"The F. of Wales repeated his application in a letter dated 26th July. An answer from Mr. Addington informs his royal highness that his first letter has been laid before his majesty, who had referred to the answers which his majesty had judged it necessary to return to similar representations— which in obedience to the commands of his royal highness, had been laid before his majesty upon former occasions. The prince then desired his note of the 26th of July to be laid before his majesty, which was accordingly done. His majesty referred to the order he had before given Mr. Addington; with the addition—that the king's opinion being fixed, he desired that no further mention should be made to him on the subject. The following letter was then written by the prince to the king.

LETTER TO THE KING, Sir, A correspondence has taken place between Mr. Addington and myself on a subject which deeply involves my honour and character. The answers which I have received from that gentleman, the communication § he has made to the house of commons, leave me no hope but in appeal to the justice of your majesty. ... I make that apF. with confidence, because "I eel that you are my natural advocate, and with the sanguine ho that the ears of an affectionate father may still be opened to the supplications of a dutiful son. I ask to be allowed to display the best energies of my character; to shed the last drop of my blood in support of your majesty's per

son, crown, and dignity; for this

is not a war for empire, glory, or dominion, but for existence. In this contest, the lowest and humblest of your majesty's subjects have been called on; it would therefore little become me, who am the first, and who stand at the very footstool of the throne, to remain a tame, an idle, and lifeless spectator, of the mischiefs which threaten us, unconscious of the dangers which surround us, and indifferent to the consequences which may follow. Hanover is lost—England is menaced with invasion—Ireland is in rebellion— Europe is at the foot of France. At such a moment the prince of Wales, yielding to none of your servants in zeal and devotion—to none of your subjects in duty—to none of your children in tenderness and affection—presumes to approach you, and again to repeat those offers which he already made through your majesty's minister. A feeling of honest ambition, a sense of what I owe to myself and to my family—and, above all, the fear of sinking in the estimation of that gallant army which may be the support of your majesty’s crown and my best hope hereafter, command me to persevere, and to assure your majesty, with all humility and respect, #. conscious of the justice of my claim, no human power can ever induce me to relin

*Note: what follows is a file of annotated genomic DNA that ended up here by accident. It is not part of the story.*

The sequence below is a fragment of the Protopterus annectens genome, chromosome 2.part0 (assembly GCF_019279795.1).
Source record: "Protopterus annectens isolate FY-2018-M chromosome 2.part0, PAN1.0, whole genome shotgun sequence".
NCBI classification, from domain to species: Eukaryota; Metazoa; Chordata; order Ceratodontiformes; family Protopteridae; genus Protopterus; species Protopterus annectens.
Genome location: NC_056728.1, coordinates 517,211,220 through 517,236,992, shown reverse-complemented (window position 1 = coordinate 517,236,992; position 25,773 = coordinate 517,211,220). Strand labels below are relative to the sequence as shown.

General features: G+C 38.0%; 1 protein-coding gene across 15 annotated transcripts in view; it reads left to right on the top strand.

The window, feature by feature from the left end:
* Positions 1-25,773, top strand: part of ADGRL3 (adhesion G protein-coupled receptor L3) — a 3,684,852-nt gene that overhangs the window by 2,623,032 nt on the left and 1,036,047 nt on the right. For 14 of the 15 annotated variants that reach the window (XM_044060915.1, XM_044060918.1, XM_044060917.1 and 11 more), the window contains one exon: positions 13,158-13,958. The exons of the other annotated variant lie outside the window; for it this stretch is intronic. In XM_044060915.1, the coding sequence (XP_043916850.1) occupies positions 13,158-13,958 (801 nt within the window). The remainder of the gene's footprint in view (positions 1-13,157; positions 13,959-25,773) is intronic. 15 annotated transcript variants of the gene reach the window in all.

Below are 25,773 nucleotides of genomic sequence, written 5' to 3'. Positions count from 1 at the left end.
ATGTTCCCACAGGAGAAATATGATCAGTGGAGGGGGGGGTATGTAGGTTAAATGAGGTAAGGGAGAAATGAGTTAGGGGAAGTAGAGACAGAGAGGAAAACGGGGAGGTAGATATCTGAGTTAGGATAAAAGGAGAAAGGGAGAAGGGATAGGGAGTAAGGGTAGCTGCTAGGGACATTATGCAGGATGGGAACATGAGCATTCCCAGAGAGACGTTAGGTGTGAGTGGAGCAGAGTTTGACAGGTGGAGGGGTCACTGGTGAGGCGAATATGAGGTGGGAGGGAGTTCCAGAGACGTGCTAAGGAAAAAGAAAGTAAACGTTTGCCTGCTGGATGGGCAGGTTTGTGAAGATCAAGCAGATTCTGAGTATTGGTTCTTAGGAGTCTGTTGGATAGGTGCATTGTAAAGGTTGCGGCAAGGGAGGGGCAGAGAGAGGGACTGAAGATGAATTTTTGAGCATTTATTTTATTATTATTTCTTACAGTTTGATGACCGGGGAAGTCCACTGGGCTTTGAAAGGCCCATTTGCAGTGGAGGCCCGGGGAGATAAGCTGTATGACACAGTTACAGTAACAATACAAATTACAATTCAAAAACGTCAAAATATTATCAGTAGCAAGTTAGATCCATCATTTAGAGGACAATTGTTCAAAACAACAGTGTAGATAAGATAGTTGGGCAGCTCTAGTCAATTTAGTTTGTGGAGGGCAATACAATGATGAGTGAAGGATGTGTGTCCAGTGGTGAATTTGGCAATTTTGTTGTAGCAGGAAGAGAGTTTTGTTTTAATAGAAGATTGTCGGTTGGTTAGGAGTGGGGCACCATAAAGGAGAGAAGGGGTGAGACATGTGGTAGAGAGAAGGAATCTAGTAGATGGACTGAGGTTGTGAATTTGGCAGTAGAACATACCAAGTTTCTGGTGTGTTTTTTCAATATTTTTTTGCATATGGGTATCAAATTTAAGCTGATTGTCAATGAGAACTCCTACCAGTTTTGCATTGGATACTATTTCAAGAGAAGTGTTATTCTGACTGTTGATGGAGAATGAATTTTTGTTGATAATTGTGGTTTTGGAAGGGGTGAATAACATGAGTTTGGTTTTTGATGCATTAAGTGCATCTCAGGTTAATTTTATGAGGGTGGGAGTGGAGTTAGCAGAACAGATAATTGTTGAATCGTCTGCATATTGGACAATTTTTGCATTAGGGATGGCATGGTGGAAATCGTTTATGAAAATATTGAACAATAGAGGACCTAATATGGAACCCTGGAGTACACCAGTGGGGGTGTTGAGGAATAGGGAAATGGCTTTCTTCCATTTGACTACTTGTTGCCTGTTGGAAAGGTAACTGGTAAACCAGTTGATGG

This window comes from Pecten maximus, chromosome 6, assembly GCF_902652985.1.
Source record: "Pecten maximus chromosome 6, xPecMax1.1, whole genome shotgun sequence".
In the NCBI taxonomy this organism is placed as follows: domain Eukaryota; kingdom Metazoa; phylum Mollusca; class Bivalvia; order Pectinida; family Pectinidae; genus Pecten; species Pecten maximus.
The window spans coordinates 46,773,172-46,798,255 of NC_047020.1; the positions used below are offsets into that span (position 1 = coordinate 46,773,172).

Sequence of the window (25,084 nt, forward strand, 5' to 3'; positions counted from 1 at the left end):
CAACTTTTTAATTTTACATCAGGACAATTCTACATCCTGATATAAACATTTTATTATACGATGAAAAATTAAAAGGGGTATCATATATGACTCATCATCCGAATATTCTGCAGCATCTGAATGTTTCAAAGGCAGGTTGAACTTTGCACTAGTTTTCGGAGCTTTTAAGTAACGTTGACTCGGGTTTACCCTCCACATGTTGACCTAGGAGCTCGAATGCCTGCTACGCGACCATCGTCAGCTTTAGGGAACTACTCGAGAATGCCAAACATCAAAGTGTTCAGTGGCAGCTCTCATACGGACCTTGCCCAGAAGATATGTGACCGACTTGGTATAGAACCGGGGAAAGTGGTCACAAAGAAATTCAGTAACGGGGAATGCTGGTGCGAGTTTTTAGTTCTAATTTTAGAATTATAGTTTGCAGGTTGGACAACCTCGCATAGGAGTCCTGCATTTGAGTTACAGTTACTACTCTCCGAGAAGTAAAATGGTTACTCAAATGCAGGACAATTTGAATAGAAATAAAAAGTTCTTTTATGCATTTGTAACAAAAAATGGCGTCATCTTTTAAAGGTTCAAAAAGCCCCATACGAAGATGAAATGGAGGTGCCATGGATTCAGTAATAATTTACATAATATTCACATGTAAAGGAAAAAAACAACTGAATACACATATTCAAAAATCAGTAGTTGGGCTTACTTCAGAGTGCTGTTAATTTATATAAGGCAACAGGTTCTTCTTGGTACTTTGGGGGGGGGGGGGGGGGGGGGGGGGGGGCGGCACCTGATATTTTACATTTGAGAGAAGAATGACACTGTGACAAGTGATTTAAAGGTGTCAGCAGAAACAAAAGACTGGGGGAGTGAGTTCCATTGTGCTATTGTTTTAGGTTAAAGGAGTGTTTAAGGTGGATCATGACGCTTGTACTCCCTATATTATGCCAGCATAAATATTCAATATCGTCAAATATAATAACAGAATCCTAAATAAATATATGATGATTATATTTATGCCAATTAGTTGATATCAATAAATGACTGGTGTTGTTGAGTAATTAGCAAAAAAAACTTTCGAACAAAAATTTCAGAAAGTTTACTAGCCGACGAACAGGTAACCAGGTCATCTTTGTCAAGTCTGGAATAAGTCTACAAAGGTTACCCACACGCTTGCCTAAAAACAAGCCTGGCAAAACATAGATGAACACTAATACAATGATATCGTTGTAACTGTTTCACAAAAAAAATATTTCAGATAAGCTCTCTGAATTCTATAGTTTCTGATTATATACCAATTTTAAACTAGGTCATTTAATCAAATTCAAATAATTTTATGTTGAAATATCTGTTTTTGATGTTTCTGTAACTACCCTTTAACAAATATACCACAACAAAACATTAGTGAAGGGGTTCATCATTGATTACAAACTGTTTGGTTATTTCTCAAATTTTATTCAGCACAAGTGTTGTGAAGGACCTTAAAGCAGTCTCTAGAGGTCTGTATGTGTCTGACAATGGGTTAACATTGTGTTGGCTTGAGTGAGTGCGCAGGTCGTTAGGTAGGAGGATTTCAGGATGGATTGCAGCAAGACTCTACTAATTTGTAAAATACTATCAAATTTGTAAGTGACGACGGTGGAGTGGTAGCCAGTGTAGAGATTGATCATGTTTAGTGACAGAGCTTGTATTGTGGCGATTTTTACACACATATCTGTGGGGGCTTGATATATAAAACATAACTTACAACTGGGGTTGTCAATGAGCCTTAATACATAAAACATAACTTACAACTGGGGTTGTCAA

quish it. Allow me to say, sir, that I am bound to adopt, this line of conduct by every motive dear to me as a man, and sacred to me as a prince. Ought I not to come forward in a moment of unexampled difficulty and danger? Ought I not to share in the glory of victory, when I have every of to ose lose by defeat? The highest places

in your majesty's service are filled by the younger branches of the royal family; to me alone no place is assigned. I am not thought worthy to be the junior major-gemeral of your army. If I could submit in silence to such indignities, I should indeed deserve such treatment, and prove to the satisfaction of your enemies, and my own, that I am entirely incapable of those exertions which my birth and the circumstances of the times peculiarly call for. Standing so near the throne, when I am debased, the cause of royalty is wounded; I cannot sink in public opinion, without the participation of your majesty in my degradation. Therefore every motive of private feeling and of public duty induce me to implore your majesty to review your decision, and to place me in that situation, which my birth, the duties of my station, the example of my predecessors, and the expectations of the people of England intitle me to claim.

Should I be disappointed in the hope which I have formed, should this last appeal to the justice of my sovereign, and the affection of my father, fail of success, I shall lament in silent submission his determination; but Europe, the world, and posterity, must judge between tlS.

I have done my duty; my conscience acquits me; my reason tells me that I was perfectly justified in the request which I have made, because no reasonable arguments have ever been adduced in answer to my pretensions. The precedents in our history are in my favour; but if they were not, the times in which we live, and especially the exigencies of the present moment, require us to become an example to our posterity,